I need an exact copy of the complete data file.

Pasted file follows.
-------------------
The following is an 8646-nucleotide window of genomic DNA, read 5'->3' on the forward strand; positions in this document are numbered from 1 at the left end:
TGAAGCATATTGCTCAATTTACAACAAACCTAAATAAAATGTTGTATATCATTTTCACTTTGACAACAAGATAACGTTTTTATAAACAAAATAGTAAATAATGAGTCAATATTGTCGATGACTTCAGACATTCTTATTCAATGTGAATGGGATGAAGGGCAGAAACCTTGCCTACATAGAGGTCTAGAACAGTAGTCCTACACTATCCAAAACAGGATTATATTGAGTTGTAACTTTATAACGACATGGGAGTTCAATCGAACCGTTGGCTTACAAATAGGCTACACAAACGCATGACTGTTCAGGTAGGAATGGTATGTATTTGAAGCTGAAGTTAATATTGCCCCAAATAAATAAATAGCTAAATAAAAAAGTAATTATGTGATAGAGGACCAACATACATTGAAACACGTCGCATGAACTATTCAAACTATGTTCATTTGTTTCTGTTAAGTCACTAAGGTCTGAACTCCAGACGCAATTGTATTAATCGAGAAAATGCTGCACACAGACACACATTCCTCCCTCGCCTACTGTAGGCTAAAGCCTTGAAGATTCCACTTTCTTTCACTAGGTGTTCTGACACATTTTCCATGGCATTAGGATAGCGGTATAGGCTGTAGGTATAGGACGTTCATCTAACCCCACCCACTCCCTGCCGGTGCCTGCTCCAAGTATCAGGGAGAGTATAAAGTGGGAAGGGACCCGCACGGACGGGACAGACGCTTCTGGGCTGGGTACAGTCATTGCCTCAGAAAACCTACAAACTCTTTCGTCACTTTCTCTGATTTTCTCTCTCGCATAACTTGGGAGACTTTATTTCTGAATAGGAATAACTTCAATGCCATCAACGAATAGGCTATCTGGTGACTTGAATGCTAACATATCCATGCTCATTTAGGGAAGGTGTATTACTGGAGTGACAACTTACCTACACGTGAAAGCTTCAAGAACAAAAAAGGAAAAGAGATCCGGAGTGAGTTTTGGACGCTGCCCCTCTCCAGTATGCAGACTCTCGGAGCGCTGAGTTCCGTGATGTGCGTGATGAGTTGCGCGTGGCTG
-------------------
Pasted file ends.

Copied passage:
The following is an 8646-nucleotide window of genomic DNA, read 5'->3' on the forward strand; positions in this document are numbered from 1 at the left end:
TGAAGCATATTGCTCAATTTACAACAAACCTAAATAAAATGTTGTATATCATTTTCACTTTGACAACAAGATAACGTTTTTATAAACAAAATAGTAAATAATGAGTCAATATTGTCGATGACTTCAGACATTCTTATTCAATGTGAATGGGATGAAGGGCAGAAACCTTGCCTACATAGAGGTCTAGAACAGTAGTCCTACACTATCCAAAACAGGATTATATTGAGTTGTAACTTTATAACGACATGGGAGTTCAATCGAACCGTTGGCTTACAAATAGGCTACACAAACGCATGACTGTTCAGGTAGGAATGGTATGTATTTGAAGCTGAAGTTAATATTGCCCCAAATAAATAAATAGCTAAATAAAAAAGTAATTATGTGATAGAGGACCAACATACATTGAAACACGTCGCATGAACTATTCAAACTATGTTCATTTGTTTCTGTTAAGTCACTAAGGTCTGAACTCCAGACGCAATTGTATTAATCGAGAAAATGCTGCACACAGACACACATTCCTCCCTCGCCTACTGTAGGCTAAAGCCTTGAAGATTCCACTTTCTTTCACTAGGTGTTCTGACACATTTTCCATGGCATTAGGATAGCGGTATAGGCTGTAGGTATAGGACGTTCATCTAACCCCACCCACTCCCTGCCGGTGCCTGCTCCAAGTATCAGGGAGAGTATAAAGTGGGAAGGGACCCGCACGGACGGGACAGACGCTTCTGGGCTGGGTACAGTCATTGCCTCAGAAAACCTACAAACTCTTTCGTCACTTTCTCTGATTTTCTCTCTCGCATAACTTGGGAGACTTTATTTCTGAATAGGAATAACTTCAATGCCATCAACGAATAGGCTATCTGGTGACTTGAATGCTAACATATCCATGCTCATTTAGGGAAGGTGTATTACTGGAGTGACAACTTACCTACACGTGAAAGCTTCAAGAACAAAAAAGGAAAAGAGATCCGGAGTGAGTTTTGGACGCTGCCCCTCTCCAGTATGCAGACTCTCGGAGCGCTGAGTTCCGTGATGTGCGTGATGAGTTGCGCGTGGCTG